On a different front Alex, our plus 2 handicap caddie, was playing a district Alliance match in Forfar. He was alerted to a whistling noise quite early on in his round. It was a kind of tuneful whistle, clear and melodious, and Alex wished the guy would resist. I personally am not averse to whistling but I do think there is a time and place. Anyway Alex is a serious player and this was a serious game and the whistling continued. It was on the 12th par 3 that he was just set to make his shot and at the vital moment when people should stand still and be silent there was a very loud and clear resonance. Alex stood back annoyed and with some incredulity looked up to the tree behind him to see a parrot.
A Brazilian hyacinth macaw I believe.

The Keys Bar

This little bar half way up Market Street is a real old fashioned drinking den. It is renowned as a caddie bar and I thought it would be important for my blog to visit and enjoy the ambience and a pint of something (or two pints of something actually).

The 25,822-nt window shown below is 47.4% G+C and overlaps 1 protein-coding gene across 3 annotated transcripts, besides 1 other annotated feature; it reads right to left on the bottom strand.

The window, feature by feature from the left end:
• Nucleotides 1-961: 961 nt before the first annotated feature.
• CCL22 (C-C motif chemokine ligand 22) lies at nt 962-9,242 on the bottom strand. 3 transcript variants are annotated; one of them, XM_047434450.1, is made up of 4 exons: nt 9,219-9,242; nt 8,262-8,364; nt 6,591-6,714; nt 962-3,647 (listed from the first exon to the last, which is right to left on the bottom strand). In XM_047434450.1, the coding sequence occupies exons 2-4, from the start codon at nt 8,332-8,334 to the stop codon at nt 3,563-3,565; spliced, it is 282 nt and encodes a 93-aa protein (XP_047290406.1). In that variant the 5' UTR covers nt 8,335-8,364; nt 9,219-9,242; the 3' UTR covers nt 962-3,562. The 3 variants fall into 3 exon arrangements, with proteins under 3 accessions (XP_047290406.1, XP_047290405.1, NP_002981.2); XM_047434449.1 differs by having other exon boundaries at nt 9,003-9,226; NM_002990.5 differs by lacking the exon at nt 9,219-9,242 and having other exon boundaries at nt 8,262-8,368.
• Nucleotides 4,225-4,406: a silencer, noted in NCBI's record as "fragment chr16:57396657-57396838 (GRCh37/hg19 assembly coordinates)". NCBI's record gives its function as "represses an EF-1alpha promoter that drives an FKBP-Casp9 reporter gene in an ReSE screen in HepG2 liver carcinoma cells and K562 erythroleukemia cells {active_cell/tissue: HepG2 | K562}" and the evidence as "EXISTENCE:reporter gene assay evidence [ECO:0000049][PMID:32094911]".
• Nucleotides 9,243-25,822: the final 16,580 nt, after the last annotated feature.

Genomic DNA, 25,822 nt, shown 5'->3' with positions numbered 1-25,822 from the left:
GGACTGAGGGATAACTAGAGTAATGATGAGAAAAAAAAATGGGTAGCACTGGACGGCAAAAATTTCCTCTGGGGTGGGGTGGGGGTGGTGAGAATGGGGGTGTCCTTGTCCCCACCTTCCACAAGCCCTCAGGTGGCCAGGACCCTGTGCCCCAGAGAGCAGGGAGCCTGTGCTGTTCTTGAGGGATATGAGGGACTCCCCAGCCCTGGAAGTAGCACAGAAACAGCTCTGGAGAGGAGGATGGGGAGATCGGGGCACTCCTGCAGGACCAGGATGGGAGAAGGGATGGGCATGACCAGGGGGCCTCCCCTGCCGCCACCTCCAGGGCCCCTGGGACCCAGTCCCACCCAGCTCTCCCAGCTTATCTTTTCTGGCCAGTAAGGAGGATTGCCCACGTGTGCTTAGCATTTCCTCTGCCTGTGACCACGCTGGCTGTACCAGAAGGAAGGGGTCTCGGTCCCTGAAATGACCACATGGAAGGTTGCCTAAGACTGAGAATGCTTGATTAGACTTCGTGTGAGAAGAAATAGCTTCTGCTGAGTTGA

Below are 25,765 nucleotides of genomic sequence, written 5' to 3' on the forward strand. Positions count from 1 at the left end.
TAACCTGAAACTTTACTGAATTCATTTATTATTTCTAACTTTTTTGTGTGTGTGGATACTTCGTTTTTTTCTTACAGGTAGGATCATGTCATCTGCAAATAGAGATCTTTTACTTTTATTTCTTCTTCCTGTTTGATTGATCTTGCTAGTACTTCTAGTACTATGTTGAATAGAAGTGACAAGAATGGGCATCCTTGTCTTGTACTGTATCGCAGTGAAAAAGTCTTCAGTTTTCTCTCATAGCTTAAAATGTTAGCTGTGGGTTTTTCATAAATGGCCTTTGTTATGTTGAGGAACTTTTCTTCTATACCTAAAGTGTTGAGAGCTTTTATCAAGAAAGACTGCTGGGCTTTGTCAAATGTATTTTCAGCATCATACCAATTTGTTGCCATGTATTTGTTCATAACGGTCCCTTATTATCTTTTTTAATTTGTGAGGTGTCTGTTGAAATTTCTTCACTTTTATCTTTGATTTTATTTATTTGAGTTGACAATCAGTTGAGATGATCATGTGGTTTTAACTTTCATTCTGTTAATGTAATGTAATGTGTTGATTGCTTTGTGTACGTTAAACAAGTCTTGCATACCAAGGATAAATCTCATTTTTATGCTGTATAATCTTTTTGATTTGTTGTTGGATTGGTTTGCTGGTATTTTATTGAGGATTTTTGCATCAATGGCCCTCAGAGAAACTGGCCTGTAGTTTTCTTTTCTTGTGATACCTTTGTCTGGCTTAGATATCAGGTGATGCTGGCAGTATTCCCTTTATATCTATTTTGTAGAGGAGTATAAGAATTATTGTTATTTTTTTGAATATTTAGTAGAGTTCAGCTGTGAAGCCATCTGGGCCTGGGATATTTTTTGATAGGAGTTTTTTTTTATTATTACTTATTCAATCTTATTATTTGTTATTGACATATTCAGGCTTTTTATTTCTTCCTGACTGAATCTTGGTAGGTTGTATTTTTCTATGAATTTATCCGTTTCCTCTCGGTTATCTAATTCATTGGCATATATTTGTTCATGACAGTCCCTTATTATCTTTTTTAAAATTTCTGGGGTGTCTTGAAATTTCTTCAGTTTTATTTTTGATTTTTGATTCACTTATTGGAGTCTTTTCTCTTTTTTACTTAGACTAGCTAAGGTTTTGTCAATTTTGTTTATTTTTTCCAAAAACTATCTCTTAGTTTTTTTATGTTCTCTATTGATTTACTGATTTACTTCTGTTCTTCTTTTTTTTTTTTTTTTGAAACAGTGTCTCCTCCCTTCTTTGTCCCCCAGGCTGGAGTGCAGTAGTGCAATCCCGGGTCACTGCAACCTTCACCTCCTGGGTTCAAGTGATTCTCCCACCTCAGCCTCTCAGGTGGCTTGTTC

And right enough there were a couple of stalwart old timer caddies invested at the bar as well as one of the St Andrews caddie masters practising his darts throwing. It’s R and A autumn meeting week and a relatively quiet time for the caddies in town. The season is winding down now as the tourists are replaced by students who are here in droves. Two smart young gentlemen in boating jackets strolled into the Keys and ordered Bombay Gin and tonics while old Tam sank another Tennant’s.
It was lovely to sit outside in the warm breeze and beautiful September light, while young freshers ambled eagerly along and members of the University Dance club jived on the pavement. It’s a remarkable place St Andrews.

Pierre Pierre ooh la la

I knew he was going to be a bit of a handful on the first tee as he didn’t look at me when I asked his name while he was keenly practising his swing. He just muttered ‘Pierre’. Luckily I got the bag of affable Jean Claude and Kenny was left with Pierre.